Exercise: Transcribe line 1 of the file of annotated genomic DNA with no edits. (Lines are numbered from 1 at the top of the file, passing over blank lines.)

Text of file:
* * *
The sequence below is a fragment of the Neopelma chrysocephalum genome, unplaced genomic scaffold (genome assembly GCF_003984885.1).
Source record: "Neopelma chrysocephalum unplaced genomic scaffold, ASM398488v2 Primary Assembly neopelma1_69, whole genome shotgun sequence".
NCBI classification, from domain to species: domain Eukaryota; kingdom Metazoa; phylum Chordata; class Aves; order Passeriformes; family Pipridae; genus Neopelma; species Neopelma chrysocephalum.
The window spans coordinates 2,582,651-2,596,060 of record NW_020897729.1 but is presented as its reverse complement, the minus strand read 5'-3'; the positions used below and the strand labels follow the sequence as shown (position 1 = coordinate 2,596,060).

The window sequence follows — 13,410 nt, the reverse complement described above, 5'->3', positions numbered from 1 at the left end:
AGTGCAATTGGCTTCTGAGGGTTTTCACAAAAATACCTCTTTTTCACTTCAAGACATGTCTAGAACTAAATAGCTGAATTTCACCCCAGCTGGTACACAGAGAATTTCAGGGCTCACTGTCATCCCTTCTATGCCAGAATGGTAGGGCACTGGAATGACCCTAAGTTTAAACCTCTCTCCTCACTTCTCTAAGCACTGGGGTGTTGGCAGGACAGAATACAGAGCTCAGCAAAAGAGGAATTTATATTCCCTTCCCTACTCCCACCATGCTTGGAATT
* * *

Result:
The sequence below is a fragment of the Neopelma chrysocephalum genome, unplaced genomic scaffold (genome assembly GCF_003984885.1).